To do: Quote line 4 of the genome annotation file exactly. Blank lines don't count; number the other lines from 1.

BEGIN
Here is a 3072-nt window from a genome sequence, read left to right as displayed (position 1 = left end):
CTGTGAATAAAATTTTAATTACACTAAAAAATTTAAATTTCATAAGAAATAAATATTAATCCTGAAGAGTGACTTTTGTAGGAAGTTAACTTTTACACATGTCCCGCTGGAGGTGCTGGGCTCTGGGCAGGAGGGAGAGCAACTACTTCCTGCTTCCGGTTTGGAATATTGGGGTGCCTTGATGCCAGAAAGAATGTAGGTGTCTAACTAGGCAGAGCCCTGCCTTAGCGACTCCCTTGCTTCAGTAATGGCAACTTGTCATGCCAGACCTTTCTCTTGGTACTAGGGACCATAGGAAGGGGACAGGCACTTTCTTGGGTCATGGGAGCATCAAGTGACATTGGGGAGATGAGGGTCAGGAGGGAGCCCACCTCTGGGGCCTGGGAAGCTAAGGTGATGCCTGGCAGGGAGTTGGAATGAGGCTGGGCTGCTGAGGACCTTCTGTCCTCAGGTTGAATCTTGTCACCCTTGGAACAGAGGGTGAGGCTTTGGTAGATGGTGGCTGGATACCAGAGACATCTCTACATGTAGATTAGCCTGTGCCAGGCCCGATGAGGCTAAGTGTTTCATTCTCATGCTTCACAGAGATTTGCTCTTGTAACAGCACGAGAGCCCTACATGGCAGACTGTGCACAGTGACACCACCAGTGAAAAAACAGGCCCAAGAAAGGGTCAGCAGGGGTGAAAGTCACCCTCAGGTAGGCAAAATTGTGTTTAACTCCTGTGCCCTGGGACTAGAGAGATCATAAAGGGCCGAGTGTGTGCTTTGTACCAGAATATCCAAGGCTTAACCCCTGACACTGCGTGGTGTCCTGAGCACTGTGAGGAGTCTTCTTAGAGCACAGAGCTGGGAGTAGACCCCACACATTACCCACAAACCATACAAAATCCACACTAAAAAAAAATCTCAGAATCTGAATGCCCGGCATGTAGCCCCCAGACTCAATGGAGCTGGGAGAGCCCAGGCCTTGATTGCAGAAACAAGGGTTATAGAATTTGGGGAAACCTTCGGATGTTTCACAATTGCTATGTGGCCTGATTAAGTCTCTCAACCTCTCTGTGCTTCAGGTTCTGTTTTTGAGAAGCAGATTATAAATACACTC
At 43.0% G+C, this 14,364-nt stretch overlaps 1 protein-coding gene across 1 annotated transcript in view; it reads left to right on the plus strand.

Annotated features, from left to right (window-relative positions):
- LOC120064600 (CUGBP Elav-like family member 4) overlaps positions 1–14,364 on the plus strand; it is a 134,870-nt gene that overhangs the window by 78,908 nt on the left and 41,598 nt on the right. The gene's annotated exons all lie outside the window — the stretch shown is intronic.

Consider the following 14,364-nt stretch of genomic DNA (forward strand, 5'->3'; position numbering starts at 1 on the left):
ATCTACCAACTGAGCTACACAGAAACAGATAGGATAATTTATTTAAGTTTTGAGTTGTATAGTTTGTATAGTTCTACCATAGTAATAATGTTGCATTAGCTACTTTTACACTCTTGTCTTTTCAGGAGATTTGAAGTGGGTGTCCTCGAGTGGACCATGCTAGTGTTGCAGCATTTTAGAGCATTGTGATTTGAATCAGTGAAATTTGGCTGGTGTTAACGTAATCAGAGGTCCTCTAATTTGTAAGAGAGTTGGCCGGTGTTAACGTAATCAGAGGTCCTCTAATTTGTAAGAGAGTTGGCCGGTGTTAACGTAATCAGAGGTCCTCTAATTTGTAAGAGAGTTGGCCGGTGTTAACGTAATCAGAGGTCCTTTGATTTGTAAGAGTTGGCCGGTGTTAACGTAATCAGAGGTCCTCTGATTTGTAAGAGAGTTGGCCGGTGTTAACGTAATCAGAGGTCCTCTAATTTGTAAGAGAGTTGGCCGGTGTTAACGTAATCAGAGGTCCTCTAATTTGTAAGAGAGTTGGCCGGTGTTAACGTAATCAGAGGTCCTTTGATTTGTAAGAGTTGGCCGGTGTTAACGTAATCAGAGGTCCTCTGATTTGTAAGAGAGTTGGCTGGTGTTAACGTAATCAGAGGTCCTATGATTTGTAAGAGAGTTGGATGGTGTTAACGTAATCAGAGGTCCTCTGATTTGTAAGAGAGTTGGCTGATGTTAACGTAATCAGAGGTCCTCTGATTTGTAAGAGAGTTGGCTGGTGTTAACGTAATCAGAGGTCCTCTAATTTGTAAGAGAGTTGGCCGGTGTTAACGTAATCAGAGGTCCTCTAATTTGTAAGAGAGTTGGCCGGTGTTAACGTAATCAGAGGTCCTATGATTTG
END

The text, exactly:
Annotated features, from left to right (window-relative positions):